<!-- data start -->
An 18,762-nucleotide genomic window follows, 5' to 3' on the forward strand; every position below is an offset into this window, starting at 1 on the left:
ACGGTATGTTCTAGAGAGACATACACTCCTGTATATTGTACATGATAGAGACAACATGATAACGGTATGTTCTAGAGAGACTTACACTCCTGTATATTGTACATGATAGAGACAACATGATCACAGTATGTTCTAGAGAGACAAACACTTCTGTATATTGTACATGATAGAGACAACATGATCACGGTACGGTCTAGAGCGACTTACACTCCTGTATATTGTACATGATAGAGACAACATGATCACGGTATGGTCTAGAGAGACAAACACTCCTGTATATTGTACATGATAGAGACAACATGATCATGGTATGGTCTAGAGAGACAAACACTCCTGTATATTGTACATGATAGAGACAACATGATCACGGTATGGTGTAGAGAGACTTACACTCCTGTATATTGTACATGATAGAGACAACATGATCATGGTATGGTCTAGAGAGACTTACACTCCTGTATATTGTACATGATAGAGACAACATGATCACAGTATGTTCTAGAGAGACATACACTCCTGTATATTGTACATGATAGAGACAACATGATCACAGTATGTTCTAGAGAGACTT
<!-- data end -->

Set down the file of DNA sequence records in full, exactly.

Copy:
An 18,762-nucleotide genomic window follows, 5' to 3' on the forward strand; every position below is an offset into this window, starting at 1 on the left:
ACGGTATGTTCTAGAGAGACATACACTCCTGTATATTGTACATGATAGAGACAACATGATAACGGTATGTTCTAGAGAGACTTACACTCCTGTATATTGTACATGATAGAGACAACATGATCACAGTATGTTCTAGAGAGACAAACACTTCTGTATATTGTACATGATAGAGACAACATGATCACGGTACGGTCTAGAGCGACTTACACTCCTGTATATTGTACATGATAGAGACAACATGATCACGGTATGGTCTAGAGAGACAAACACTCCTGTATATTGTACATGATAGAGACAACATGATCATGGTATGGTCTAGAGAGACAAACACTCCTGTATATTGTACATGATAGAGACAACATGATCACGGTATGGTGTAGAGAGACTTACACTCCTGTATATTGTACATGATAGAGACAACATGATCATGGTATGGTCTAGAGAGACTTACACTCCTGTATATTGTACATGATAGAGACAACATGATCACAGTATGTTCTAGAGAGACATACACTCCTGTATATTGTACATGATAGAGACAACATGATCACAGTATGTTCTAGAGAGACTT